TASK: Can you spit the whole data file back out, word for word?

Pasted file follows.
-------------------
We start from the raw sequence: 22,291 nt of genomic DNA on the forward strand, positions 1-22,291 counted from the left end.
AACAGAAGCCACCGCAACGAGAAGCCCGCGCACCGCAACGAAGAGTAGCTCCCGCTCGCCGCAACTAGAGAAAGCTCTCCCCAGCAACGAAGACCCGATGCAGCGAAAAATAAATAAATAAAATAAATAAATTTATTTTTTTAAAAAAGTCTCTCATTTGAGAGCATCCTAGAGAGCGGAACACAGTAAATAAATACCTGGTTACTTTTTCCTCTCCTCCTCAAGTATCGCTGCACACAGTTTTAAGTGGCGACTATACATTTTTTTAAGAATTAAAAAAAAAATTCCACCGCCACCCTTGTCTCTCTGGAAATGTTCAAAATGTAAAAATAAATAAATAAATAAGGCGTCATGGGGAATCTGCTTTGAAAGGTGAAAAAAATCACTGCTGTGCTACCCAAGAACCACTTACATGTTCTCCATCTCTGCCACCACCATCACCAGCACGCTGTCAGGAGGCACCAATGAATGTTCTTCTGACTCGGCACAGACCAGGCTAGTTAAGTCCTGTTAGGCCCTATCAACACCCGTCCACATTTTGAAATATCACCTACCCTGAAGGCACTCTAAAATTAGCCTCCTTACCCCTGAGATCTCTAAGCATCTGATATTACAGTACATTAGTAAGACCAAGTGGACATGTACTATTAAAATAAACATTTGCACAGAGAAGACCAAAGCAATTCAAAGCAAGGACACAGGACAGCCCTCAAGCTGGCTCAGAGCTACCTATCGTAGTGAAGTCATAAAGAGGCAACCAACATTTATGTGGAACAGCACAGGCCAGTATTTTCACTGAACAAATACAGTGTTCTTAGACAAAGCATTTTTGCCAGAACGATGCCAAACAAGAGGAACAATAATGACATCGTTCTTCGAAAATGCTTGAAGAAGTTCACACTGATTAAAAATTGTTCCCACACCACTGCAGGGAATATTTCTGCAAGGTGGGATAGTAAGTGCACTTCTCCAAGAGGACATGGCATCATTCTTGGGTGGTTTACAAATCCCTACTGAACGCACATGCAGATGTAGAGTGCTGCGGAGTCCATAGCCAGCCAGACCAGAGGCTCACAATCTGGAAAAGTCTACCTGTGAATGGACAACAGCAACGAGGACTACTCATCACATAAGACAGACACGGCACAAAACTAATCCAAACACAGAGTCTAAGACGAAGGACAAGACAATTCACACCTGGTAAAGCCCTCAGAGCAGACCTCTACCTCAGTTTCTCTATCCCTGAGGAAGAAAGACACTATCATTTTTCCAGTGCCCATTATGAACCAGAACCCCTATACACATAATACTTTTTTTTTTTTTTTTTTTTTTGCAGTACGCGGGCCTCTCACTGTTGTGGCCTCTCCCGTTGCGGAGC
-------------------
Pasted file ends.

We start from the raw sequence: 22,291 nt of genomic DNA on the forward strand, positions 1-22,291 counted from the left end.
AACAGAAGCCACCGCAACGAGAAGCCCGCGCACCGCAACGAAGAGTAGCTCCCGCTCGCCGCAACTAGAGAAAGCTCTCCCCAGCAACGAAGACCCGATGCAGCGAAAAATAAATAAATAAAATAAATAAATTTATTTTTTTAAAAAAGTCTCTCATTTGAGAGCATCCTAGAGAGCGGAACACAGTAAATAAATACCTGGTTACTTTTTCCTCTCCTCCTCAAGTATCGCTGCACACAGTTTTAAGTGGCGACTATACATTTTTTTAAGAATTAAAAAAAAAATTCCACCGCCACCCTTGTCTCTCTGGAAATGTTCAAAATGTAAAAATAAATAAATAAATAAGGCGTCATGGGGAATCTGCTTTGAAAGGTGAAAAAAATCACTGCTGTGCTACCCAAGAACCACTTACATGTTCTCCATCTCTGCCACCACCATCACCAGCACGCTGTCAGGAGGCACCAATGAATGTTCTTCTGACTCGGCACAGACCAGGCTAGTTAAGTCCTGTTAGGCCCTATCAACACCCGTCCACATTTTGAAATATCACCTACCCTGAAGGCACTCTAAAATTAGCCTCCTTACCCCTGAGATCTCTAAGCATCTGATATTACAGTACATTAGTAAGACCAAGTGGACATGTACTATTAAAATAAACATTTGCACAGAGAAGACCAAAGCAATTCAAAGCAAGGACACAGGACAGCCCTCAAGCTGGCTCAGAGCTACCTATCGTAGTGAAGTCATAAAGAGGCAACCAACATTTATGTGGAACAGCACAGGCCAGTATTTTCACTGAACAAATACAGTGTTCTTAGACAAAGCATTTTTGCCAGAACGATGCCAAACAAGAGGAACAATAATGACATCGTTCTTCGAAAATGCTTGAAGAAGTTCACACTGATTAAAAATTGTTCCCACACCACTGCAGGGAATATTTCTGCAAGGTGGGATAGTAAGTGCACTTCTCCAAGAGGACATGGCATCATTCTTGGGTGGTTTACAAATCCCTACTGAACGCACATGCAGATGTAGAGTGCTGCGGAGTCCATAGCCAGCCAGACCAGAGGCTCACAATCTGGAAAAGTCTACCTGTGAATGGACAACAGCAACGAGGACTACTCATCACATAAGACAGACACGGCACAAAACTAATCCAAACACAGAGTCTAAGACGAAGGACAAGACAATTCACACCTGGTAAAGCCCTCAGAGCAGACCTCTACCTCAGTTTCTCTATCCCTGAGGAAGAAAGACACTATCATTTTTCCAGTGCCCATTATGAACCAGAACCCCTATACACATAATACTTTTTTTTTTTTTTTTTTTTTTGCAGTACGCGGGCCTCTCACTGTTGTGGCCTCTCCCGTTGCGGAGC